I was told my a seasoned teacher not to homeschool my kids because we need caring parents who want to make changes in the system... for me it was just too great a sacrifice to have my kids suffer in the mean time... I can see myself getting involved in a more direct way once these two little souls are out and about doing their own thing!
These conversations are good for everyone... the systems in place effect us all!

Comment by Cordelia on March 31, 2009 at 12:33 PM

Thinking about the distinction between work that is hard vs easy, pointless vs. meaningful, fun vs. boring, and the different ways these categories can, but don't necessarily overlap. At my son's kindergarten, the children worked in multi-age groups on all subjects, and each child worked on an extensive project. The learning was a messy, organic thing, with the children partners in the curriculum, but it was by no means always easy or pleasant for them. When the children had to be tested, we all worried about test anxiety, "don't stress my kid with tests".We just wanted them to love school. The funny thing was, the kids sort of enjoyed the the testing. My son told me testing was fun because "usually when you think you have an answer, someone asks why you think that, and you have to figure out how to explain it, but on a test, you just say "a" or "b" and you're done. The only hard thing, they said, was having to sit quietly while other people work. Well, yeah, I get that too.

Comment by Barbara on March 31, 2009 at 01:41 PM

I have been taking advantage of all the wonderful and free museums in London as a place of learning.... not everyone is so lucky to have world-class museums in their neighborhood to use as a springboard for intellectual exploration...but there is so much inspiration out there, regardless of where you live-- an attitude shift really can open up so many opportunities.

community colleges often have community adult classes, and often childrens programs in the summer, but they are usually under-utilized... I think people are so burnt out on all the other stresses of life that taking a class?? learning a new skill?? for pleasure?? ... must seem unthinkable...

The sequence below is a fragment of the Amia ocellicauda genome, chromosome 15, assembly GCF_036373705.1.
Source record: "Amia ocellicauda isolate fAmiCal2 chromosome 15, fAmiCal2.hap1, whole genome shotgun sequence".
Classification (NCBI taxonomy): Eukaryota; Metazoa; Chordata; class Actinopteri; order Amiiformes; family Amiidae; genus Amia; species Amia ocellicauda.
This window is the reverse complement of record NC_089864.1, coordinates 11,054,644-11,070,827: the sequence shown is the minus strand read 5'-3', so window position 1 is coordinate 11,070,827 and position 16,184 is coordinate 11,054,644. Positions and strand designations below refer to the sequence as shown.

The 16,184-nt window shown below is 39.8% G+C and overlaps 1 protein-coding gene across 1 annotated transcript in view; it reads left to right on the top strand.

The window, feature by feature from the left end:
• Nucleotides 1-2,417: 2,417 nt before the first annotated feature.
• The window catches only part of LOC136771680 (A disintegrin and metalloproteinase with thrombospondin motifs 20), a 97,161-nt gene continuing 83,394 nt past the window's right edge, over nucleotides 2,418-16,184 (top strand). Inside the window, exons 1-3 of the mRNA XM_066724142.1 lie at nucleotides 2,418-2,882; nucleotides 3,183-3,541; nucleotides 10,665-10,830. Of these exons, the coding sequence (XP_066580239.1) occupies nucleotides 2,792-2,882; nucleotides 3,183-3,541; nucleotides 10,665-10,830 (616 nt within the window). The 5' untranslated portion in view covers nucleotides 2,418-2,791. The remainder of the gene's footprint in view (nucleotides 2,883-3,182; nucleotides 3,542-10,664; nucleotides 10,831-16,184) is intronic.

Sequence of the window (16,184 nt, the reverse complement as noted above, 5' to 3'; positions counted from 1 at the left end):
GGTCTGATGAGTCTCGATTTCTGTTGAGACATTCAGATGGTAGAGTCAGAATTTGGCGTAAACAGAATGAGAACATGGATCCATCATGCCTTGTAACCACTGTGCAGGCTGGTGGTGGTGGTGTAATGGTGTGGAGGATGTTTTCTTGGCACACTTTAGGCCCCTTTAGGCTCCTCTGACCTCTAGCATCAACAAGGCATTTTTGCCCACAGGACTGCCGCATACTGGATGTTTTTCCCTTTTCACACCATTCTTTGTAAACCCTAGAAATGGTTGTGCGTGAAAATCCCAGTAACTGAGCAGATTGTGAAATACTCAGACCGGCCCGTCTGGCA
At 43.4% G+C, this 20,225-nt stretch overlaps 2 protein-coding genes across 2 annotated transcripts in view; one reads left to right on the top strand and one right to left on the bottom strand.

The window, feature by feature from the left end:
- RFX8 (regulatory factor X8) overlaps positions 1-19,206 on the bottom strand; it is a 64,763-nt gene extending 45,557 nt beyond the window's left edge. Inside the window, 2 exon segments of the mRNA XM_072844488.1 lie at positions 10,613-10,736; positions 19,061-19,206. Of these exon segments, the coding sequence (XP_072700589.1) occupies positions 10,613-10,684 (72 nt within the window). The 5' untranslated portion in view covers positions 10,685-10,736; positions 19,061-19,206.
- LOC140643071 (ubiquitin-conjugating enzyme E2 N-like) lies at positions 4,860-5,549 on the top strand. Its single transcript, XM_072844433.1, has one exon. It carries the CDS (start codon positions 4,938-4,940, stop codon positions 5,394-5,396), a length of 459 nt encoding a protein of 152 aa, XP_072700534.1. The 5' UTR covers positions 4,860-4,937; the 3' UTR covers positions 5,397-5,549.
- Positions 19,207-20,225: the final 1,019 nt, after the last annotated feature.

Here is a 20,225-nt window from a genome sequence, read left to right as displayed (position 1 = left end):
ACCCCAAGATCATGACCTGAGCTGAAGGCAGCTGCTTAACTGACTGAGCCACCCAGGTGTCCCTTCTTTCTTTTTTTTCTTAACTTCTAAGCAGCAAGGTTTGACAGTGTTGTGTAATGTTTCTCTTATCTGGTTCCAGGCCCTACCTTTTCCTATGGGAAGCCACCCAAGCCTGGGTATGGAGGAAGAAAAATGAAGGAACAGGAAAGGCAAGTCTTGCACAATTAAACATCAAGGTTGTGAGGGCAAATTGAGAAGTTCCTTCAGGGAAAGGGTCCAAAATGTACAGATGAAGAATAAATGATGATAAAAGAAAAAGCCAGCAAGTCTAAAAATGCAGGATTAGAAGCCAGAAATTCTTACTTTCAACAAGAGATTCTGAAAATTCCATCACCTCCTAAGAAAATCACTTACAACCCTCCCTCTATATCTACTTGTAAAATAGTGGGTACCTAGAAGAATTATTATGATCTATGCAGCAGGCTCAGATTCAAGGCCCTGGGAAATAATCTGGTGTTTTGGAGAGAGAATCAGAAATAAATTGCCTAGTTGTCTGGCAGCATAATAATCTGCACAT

I do think more people are coming around and realizing they are not living the life they had hoped for, and want to do something about it ... part of the situtation must be that as a culture, we are so geographically spread out, that it is a lot harder to all group together and really go full force and support things.

hmm... so much food for thought again lori! and I am enjoying reading tom hodgkinson's stuff from the telegraph! thanks for sharing the link in the weekends' open thread.

Comment by Lori Pickert on March 31, 2009 at 02:18 PM

alice, i think you are absolutely right — john holt writes about how school convinces us that we can’t learn unless we’re in school and unless they *teach* everything to us in tiny bites. we lose confidence in ourselves, then that carries on .. forever.

re: that “tricking” the students — that is what i have seen in so many schools that say they are doing project-based learning. it is like watching a puppet show — the teacher controlling everything, but creating an illusion that the children are leading. one asst. teacher who worked at one of those schools told me it was exhausting and debilitating, and because the administrators forced the teachers to do it that way, the teachers were convinced you could never do it the “right” way!

dawn, yes, believe me, i understand! when i was operating my school, my staff and i had conversations all the time about *how* to inspire change in the system — do you try to convince the kids? the parents? the community? the educators/administrators? the politicians? change one faction’s minds and you still have everyone else to deal with. and — the system is so *big* and has so much inertia.

and i had the same experience — teacher friends who were angry that i wouldn’t be participating in public school, because public school *needs* my bright kids and *needs* parents who care, etc. but i’ve already been in that system as a student, and i know that change wouldn’t come in time to help my children; i think they will be much better innovators and agents of change after being homeschooled!

cordelia, my main beef with testing is that it determines what is taught in schools — it sounds like your son’s school was wonderful!

barbara, i’m glad you enjoyed tom h’s column — it made me laugh! :^)

there are a lot of underutilized resources .. and maybe with the economy, people will have more time and appreciate more the free things we have available. and maybe when they are out of work, they will take advantage of educational opportunities in the community.

but re: learning a new skill for pleasure .. i know a lot of older people especially who pursue hobbies that require tremendous amts of self-teaching .. it seems we are capable of teaching ourselves, finding mentors, and discovering opportunities when it is something we really care about!

so true re: being spread out as a culture, but then, the internet allows us to exchange ideas and find like minds that we maybe can’t find in our immediate vicinity. maybe the desire for something better will spread!

Comment by Cordelia on March 31, 2009 at 06:28 PM